(Please note: the names and locations of all parties have been changed to protect the confidentiality of the participants in this automobile accident case and its proceedings.)
Starting with what plaintiff would have earned if not injured in the automobile collision and subtracting what she is able to earn now that she is partially disabled, the future lost income submitted to the jury was $347,352.00.
It was also established that because of plaintiff’s partial disability, her ability to contribute household services was diminished by 8 hours a week. Projecting forward to age 65, Mr. Stevens testified that the economic value for the loss of those services was $220,064.00.
It is noteworthy that although defendant complains that the award of economic damages was excessive, her motion for a new trial is conspicuous by its failure to assert that plaintiff’s expert analysis of economic loss was incorrect, no less any suggestion as to why that might be so. Simply because Dr. W. could find no medical reason why plaintiff was unable to work for the amount of time she claimed is no reason to set aside the jury’s conclusion that plaintiff’s witness had established such a medical reason for a past wage loss and future economic losses.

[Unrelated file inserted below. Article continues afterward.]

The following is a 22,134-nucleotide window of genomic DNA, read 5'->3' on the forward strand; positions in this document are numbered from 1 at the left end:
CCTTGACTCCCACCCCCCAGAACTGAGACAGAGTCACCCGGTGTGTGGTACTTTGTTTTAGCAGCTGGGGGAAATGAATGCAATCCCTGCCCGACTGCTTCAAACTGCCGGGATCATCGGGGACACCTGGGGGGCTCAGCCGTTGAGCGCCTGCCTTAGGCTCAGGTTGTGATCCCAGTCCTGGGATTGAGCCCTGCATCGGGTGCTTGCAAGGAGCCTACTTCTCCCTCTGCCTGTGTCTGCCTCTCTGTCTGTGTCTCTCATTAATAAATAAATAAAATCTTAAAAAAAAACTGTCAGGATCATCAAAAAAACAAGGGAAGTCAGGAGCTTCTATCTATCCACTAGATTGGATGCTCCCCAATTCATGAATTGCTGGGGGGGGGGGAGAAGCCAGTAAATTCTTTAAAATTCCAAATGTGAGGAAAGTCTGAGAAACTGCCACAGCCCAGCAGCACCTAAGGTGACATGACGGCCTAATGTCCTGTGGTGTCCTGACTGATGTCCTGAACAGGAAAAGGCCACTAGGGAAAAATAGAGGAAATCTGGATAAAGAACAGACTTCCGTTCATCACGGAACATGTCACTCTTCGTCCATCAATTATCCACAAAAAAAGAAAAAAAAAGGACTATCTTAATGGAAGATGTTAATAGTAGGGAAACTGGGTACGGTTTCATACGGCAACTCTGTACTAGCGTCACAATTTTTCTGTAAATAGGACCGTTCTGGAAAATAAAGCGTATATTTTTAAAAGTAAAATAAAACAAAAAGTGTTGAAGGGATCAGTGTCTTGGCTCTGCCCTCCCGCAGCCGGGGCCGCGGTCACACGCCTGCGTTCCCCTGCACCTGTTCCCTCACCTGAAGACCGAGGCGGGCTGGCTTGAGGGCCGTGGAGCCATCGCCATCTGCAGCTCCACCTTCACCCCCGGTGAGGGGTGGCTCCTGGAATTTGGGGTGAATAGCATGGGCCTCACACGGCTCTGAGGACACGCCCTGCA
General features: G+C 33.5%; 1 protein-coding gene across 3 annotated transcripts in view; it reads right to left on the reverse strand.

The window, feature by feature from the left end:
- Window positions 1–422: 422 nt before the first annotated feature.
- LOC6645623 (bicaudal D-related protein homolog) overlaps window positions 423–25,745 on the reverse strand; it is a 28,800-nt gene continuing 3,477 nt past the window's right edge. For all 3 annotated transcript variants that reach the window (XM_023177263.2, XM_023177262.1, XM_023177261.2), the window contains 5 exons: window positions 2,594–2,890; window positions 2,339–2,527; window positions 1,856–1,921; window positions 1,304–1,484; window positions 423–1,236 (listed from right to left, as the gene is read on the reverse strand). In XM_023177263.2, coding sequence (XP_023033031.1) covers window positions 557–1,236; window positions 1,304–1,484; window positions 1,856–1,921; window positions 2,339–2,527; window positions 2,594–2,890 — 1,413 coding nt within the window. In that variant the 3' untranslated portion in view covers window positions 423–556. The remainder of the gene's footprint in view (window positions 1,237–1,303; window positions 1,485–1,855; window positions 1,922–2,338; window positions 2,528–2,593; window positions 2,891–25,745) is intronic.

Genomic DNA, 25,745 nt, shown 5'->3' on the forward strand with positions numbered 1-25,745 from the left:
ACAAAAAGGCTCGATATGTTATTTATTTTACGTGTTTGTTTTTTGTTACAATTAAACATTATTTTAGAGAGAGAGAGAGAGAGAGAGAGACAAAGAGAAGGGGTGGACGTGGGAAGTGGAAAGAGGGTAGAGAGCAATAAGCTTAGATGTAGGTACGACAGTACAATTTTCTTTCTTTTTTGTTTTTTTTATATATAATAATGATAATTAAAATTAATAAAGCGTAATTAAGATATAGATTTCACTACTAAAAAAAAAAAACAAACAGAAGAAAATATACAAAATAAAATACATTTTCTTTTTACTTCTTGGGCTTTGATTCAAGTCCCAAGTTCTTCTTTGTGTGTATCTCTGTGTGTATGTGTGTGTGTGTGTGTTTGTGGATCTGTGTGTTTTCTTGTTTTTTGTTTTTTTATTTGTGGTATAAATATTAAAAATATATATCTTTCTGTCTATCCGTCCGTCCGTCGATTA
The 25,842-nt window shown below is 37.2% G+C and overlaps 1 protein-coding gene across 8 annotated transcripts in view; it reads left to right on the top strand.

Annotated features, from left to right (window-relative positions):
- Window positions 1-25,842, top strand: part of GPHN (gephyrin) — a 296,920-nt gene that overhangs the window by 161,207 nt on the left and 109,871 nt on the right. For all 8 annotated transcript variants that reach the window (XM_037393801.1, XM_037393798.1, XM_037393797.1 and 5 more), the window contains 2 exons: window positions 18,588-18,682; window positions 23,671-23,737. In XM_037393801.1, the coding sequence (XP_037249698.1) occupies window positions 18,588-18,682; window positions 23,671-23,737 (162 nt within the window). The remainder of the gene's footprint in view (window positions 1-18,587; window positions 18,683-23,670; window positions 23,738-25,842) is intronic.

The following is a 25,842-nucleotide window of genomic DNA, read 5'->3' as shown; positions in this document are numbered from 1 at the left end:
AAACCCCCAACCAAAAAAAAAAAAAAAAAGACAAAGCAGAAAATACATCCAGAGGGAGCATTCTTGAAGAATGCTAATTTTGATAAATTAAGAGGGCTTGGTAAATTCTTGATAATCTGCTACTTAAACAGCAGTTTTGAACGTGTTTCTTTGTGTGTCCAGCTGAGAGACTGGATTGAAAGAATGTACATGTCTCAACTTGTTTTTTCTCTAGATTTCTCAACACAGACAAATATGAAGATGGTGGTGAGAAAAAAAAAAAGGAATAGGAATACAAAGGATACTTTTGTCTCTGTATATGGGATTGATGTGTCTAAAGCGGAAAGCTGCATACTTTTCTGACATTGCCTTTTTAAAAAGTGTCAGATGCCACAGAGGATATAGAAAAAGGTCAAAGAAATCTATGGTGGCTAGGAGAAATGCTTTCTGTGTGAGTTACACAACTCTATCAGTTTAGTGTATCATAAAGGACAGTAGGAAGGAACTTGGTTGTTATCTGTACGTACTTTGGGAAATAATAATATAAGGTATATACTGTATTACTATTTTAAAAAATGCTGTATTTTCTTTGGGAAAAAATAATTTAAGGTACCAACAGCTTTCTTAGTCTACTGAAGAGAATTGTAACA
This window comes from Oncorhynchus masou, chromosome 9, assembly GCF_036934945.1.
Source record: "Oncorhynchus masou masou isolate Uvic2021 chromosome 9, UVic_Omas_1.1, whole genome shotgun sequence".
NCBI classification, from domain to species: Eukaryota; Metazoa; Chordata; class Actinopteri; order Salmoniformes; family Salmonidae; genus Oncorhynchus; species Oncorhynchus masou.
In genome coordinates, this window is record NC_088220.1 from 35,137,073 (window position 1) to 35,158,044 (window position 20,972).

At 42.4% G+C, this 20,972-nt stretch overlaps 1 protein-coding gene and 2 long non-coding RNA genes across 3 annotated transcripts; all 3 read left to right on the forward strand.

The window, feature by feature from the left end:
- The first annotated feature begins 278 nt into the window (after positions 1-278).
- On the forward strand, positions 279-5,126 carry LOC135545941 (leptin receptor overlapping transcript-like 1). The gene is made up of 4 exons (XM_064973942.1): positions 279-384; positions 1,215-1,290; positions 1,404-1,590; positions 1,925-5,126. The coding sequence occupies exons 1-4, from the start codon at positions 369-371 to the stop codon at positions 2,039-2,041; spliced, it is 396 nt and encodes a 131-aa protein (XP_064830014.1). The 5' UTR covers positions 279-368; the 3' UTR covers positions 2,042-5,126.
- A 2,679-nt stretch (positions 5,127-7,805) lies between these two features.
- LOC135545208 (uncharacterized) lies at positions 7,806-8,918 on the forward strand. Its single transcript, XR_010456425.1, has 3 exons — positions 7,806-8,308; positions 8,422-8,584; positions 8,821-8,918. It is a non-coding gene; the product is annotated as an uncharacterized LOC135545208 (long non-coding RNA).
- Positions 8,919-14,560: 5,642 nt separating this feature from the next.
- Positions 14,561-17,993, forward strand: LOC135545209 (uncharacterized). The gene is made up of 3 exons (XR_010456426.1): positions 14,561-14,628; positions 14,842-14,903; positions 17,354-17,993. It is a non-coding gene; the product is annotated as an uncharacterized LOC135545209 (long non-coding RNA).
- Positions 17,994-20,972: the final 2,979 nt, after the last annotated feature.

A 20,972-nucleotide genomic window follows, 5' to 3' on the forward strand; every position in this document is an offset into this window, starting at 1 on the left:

The Court Should Not Remit the Award of Damages
Clearly, the defendant is not happy with the jury’s verdict and award of damages. A party’s disappointment with the trial result is no reason for a court to issue a remittitur. Defendant makes no claim that the jury was improperly instructed, that evidence was improperly admitted, or that the jurors engaged in misconduct. Rather, defendant asserts because that a properly instructed jury that heard properly admitted evidence and, upon due deliberation, awarded substantial damages, the court should remit the award because defendant presented evidence at odds with the jury’s resolution of this case. The contention is lacks merit and should be rejected. The motion for new trial should be denied.
The weight of the evidence introduced at trial supports the jury’s finding for the plaintiff and substantial evidence regarding plaintiff’s permanent neck injury, medical expenses, lost income, future medical expenses, loss of future income, and general damages was presented to support the jury’s award of $306,500.00.
For more information you are welcome to contact Sacramento personal injury lawyer, Moseley Collins.